If at 604, the position of object 102 is greater than xup, at 608 the Up State is entered and the switch is considered pressed up. An “up” event is sent to processor 22 of FIG. 2, which is provided as input to an application which causes UI 60 to illustrate the switch moving up. Further, in one embodiment processor 22 causes actuator 26 to generate a haptic effect such as a vibration to indicate that the switch has moved to the up state. Flow then returns to 604.

As shown, more than one type of haptic effect may be generated in the above example. One type of haptic effect provides an indication that the switch has moved from an up state to a down state, or vice versa. The other haptic effect provides an indication of the physical state of object/ball 102 rather than an observed state, such as whether ball 102 has collided with an end of container 106.

In other embodiments, the simulated physical object corresponds or is substantially analogous to the object that is simulated in UI 60. For example, UI 60 and its underlying application may display a flipbook in which a user can change pages by a flipping gesture. In this example, simulated physical object 102 would be a flipbook, and observer 600 would observe the state of the simulated flipbook in response to forces applied to mobile device 50. If the motion results in a flip of a page in the simulated flipbook, then the flipbook displayed on UI 60 will show a page being flipped, and a haptic effect may be generated to indicate the page being flipped.

In another embodiment, UI 60 displays a contact list that can be scrolled up or down through user gestures. Only a portion of the contact list is displayed at one time, and a user can flick mobile device 50 up or down to begin the scrolling of the list. The scrolling will slow down and eventually stop when the user brings mobile device 50 to a stop.

In this embodiment, the simulated physical device may be a ratcheting device in which an object coasts along the ratcheting portion and eventually loses speed and falls into a slot. This simulated physical device may be similar to a roulette wheel with the object being a ball. The observer can view the state of the spinning and the state that the object/ball eventually enters when determining how to slow down the scrolling and at which contact to eventually stop the scrolling. Haptic effects can be generated to reflect the ratcheting. When the end of the contact list is reached, a bounce may be simulated so that the list begins to scroll in the opposite direction.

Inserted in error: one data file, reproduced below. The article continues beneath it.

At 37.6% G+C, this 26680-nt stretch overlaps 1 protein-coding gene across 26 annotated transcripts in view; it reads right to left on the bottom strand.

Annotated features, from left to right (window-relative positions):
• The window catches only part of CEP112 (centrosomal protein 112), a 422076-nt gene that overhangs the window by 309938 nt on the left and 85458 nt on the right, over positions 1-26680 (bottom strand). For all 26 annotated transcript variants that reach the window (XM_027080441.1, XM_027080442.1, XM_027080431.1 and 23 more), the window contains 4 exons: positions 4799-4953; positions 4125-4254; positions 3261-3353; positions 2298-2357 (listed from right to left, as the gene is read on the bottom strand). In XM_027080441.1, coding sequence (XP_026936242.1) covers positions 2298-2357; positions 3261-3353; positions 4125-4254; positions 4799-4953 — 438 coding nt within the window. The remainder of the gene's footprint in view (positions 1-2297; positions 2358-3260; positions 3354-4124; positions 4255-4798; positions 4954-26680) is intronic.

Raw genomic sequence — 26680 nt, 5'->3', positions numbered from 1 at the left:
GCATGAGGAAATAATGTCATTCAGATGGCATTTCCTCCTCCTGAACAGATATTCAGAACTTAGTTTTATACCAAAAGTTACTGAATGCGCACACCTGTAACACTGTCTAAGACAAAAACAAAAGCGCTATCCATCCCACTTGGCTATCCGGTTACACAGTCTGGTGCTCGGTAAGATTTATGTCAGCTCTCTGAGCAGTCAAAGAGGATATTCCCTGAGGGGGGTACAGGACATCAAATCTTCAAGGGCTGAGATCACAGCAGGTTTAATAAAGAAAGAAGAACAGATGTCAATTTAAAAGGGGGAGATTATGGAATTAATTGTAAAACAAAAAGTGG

In other embodiments, the potential function U(x) could be a periodic function such as sin(x) which would correspond to a repetitive gesture requiring the device to be moved up-down with a particular temporal frequency. Further, the system could be two-dimensional and take sensor input from two accelerometer signals (i.e., ax and ay). Such a system may require a more complex spatial motion in two dimensions to achieve certain states. This could be useful for gestural control of applications with a larger number of primary controls, such as a media player that might respond to shaking, tilting and periodic spatial motion.

In another embodiment, the system could be the Cartesian product of multiple potential functions, with a multi-dimensional sensor to force mapping. As with the above embodiment, this system would enable a variety of complex spatial motions or other sensed gestures and provide control of complex UIs, including games, productivity applications, phone dialers, etc.

FIG. 8 is a flow diagram of the functionality of gesture recognition module 16 in accordance with one embodiment when recognizing a gesture in conjunction with an application.

At 802, a simulated physical object is generated. In one embodiment, the physical object that is simulated is related to a physical object implemented by the application. For example, if the application is a display of a flipbook on a UI, then the simulated physical object may be a flipbook.

At 804, a force or impulse is applied to the simulated physical object in response to a gesture, such as a hand moving a mobile device. The force or impulse is generated by sensors on the mobile device in the form of sensor data.